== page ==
It may sound ridiculous, even blasphemous, but Vanilla Ice could be responsible for the sound of today’s music. Delightfully known as one of the worst yet entertaining songs of all time, “Ice Ice Baby” is more influential than often credited. The hit’s incorporation of Queen and David Bowie’s phenomenal “Under Pressure” bass line was arguably the first major use of sampling in popular music. If there’s one major criticism of music today, it’s the overuse of samples and an overall lack of originality. “Ice Ice Baby” proved that samples are a recipe for success no matter how terrible the new version may sound, so it is not surprising it started a continuing trend.
Flo-Rida’s “Right Round” is the fastest digitally selling song ever, amounting two million downloads in only five weeks — and of course it is built around a sample from the 80’s hit “You Spin Me Round.” Although some may say sample-inspired songs add nothing new, this version improved the unexceptional original by adding modern synth flourishes and slightly changing the chorus for a catchier hook and more forward innuendo.
If you thought the “Ma Ma Ma” chant in Lady GaGa’s “Pokerface” was original — think again. It is actually recycled from the relatively unknown 1980 disco hit “Ma Baker” by Boney M. So much for the spokesperson of originality. (Granted, I love Lady GaGa, but there’s no getting around that example). David Guetta even sampled his own song “Love Is Gone” when producing the Black Eyed Peas “I Gotta Feeling,” which opens with the same riff and interpolates it throughout. Its success is no secret, staying on the top of billboard hot 100 for 14 weeks and still holding the record for selling over six million digital copies.
Samples are everywhere, and that is no exaggeration. When a song becomes popular, and people complain about our generation’s music, samples are always a likely scapegoat. Supposedly we are destroying everything that was once sacred and turning old melodies into juvenile, mindless trash. Sure, songs like “Right Round” are nowhere near profound — but neither were the originals. The truth is that the greatest artists of our generation have used samples, some even through their entire careers. He may have a huge ego and hurt Taylor Swift, but Kanye West really is one of the top rappers — just not the voice of our generation. With the exception of that abysmal last album, Kanye used samples in almost all of his music. He’s brought old songs and made them fresh in our generation à la “Gold Digger.” People like to criticize him for his personality, but it’s hard to deny that his use of samples is often effective.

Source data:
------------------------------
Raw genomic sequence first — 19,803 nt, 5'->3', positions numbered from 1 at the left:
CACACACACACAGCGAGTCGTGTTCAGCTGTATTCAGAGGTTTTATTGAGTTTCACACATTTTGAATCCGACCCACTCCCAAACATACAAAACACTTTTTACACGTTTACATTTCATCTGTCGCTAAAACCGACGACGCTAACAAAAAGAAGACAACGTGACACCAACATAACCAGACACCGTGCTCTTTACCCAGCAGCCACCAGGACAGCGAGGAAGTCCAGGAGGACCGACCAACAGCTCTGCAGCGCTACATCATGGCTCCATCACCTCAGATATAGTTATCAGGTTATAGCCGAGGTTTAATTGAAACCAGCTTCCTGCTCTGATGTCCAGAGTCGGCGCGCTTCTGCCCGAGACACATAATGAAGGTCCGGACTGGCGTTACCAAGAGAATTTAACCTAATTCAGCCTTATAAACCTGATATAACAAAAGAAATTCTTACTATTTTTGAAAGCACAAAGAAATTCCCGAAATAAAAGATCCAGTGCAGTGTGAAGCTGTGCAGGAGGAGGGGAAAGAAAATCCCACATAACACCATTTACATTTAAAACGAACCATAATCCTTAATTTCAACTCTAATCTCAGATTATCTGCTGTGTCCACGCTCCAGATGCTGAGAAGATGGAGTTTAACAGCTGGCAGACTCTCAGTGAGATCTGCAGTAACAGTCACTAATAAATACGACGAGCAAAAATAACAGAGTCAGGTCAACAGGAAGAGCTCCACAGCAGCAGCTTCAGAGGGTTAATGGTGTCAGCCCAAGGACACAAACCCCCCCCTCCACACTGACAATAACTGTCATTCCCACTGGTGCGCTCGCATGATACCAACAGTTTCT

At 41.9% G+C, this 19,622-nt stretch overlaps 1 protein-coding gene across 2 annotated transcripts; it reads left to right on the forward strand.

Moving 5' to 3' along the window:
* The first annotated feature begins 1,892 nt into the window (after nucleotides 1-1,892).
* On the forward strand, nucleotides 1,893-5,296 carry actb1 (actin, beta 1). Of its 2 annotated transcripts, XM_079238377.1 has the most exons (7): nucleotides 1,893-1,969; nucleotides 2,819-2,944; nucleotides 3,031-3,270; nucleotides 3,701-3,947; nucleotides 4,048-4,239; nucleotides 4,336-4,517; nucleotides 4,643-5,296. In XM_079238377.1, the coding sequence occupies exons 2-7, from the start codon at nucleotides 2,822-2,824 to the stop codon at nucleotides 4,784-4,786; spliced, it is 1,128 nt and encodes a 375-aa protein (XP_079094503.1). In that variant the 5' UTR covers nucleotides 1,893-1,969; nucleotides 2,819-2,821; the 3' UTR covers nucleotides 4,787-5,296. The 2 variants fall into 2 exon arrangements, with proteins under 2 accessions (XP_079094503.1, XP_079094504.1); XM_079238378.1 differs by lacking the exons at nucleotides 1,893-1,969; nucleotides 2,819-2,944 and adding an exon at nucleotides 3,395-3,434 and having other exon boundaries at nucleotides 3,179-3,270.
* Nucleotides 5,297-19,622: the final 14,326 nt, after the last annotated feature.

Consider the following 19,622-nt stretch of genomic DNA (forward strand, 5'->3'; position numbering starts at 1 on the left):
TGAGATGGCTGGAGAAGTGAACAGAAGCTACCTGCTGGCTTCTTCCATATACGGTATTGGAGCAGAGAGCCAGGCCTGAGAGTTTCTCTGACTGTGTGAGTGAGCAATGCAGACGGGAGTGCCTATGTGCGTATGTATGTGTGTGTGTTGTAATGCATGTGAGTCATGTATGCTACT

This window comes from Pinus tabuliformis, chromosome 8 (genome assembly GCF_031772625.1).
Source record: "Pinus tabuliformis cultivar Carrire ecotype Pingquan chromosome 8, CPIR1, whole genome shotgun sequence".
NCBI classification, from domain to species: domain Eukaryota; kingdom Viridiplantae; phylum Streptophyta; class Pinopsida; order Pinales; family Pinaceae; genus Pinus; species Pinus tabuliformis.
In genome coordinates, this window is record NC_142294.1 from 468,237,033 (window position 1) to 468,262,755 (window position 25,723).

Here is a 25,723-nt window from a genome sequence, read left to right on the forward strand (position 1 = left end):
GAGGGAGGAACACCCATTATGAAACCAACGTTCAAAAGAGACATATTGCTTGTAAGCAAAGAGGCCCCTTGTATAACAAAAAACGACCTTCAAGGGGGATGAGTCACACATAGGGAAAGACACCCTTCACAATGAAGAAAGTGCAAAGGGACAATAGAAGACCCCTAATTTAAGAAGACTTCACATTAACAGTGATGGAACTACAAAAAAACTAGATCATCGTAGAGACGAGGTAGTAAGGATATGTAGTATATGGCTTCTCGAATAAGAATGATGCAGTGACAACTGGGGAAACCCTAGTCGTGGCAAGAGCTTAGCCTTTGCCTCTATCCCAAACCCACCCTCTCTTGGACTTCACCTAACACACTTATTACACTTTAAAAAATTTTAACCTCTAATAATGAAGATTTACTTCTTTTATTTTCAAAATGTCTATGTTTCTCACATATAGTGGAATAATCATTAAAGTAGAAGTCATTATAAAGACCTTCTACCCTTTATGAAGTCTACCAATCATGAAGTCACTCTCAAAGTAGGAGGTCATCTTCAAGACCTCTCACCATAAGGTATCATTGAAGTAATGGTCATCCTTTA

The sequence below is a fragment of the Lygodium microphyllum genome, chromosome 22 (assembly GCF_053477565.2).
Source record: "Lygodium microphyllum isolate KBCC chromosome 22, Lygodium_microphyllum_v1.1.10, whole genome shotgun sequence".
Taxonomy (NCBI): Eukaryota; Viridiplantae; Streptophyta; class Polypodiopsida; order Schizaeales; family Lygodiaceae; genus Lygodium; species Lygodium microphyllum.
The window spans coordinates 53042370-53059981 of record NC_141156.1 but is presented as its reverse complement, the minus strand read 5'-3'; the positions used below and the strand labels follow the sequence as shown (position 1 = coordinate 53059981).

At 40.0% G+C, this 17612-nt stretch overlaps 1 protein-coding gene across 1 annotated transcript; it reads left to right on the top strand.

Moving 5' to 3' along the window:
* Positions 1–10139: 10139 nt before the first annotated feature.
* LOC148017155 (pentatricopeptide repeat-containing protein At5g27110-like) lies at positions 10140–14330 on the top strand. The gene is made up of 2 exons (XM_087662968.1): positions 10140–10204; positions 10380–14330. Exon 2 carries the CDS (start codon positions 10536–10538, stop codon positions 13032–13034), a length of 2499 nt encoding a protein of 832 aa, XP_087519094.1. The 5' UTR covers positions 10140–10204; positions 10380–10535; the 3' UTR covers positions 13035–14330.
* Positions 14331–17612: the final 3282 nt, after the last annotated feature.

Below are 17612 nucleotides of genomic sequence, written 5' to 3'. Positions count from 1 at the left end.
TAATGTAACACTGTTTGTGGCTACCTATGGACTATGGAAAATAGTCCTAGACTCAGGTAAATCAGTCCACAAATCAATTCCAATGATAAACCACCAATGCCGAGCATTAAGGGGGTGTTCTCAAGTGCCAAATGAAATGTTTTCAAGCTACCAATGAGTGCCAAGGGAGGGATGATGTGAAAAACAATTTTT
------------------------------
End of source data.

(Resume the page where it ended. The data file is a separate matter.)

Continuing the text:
Even if samples aren’t used to make particularly “deep” music, I say let artists have their fun. Samples are meant to enhance old memories and grab the listener with a familiar tune, and they are undoubtedly enjoyable. T.I. is an artist who has found success with his own original tracks, so I don’t see anything wrong with adding some excitement by sampling the atrocious Numa Numa song and actually making it tolerable. It also was the highest jump to number one on the Hot 100 at its release. Similarly, Eminem is considered one of the best rappers alive, yet he has also used samples to make some of his best music. Although some may say he “sold out,” his latest album Recovery returned Eminem to the top of his game — and he used samples in eight of the tracks. Specifically, he brought Haddaway’s “What Is Love” into whole new territory, another example of artists using samples creatively.
Like Eminem, rappers have always used samples to gain recognition in the music industry. Freestyles are often put on another track’s beats, and have helped unknown rappers gain recognition and eventually commercial success. Established rappers also follow suit. Similarly, the mixtape often consists of samples, using familiar beats to catch ears. Yet, no one criticizes either medium. Samples in popular music are no different except that they are released and played on the radio.
Really, what’s the difference between a sample and producers recycling beats anyway? Listen to Beyonce’s “Halo” and Kelly Clarkson’s “Already Gone” and tell me they aren’t similar. At least samples revel in their “unoriginality,” while producers like Ryan Tedder use the same exact beats in all their songs. Timbaland has been repeating his same beats since Aaliyah — they’re good, and he was one of my favorite producers at his prime — still, all his songs tend to sound the same. Some producers have no shame, such as David Guetta and his “Love Is Gone” recycling. The worst is production duo Stargate, who continue to churn out “Irreplacable” clones — “With You,” “Tattoo,” “Take A Bow” — the list goes on. At least when artists use samples they revel in their glory, when producers expect people to think they’re listening to an original song when they really aren’t. There are a lot of things wrong with the industry, but samples are only the tip of the iceberg.
It’s interesting and almost ironic that sample use was proved commercially successful by such a bad song as “Ice Ice Baby.” It paved the way for a new musical movement, perhaps inevitable due to new technology and the now extensive back catalogue of music. Luckily, great songs were made as a result, some improving on their originals or at least giving them a whole new meaning. The song may very well be the greatest worst song ever made. Ice a bro to that.
Original Author: Matt Samet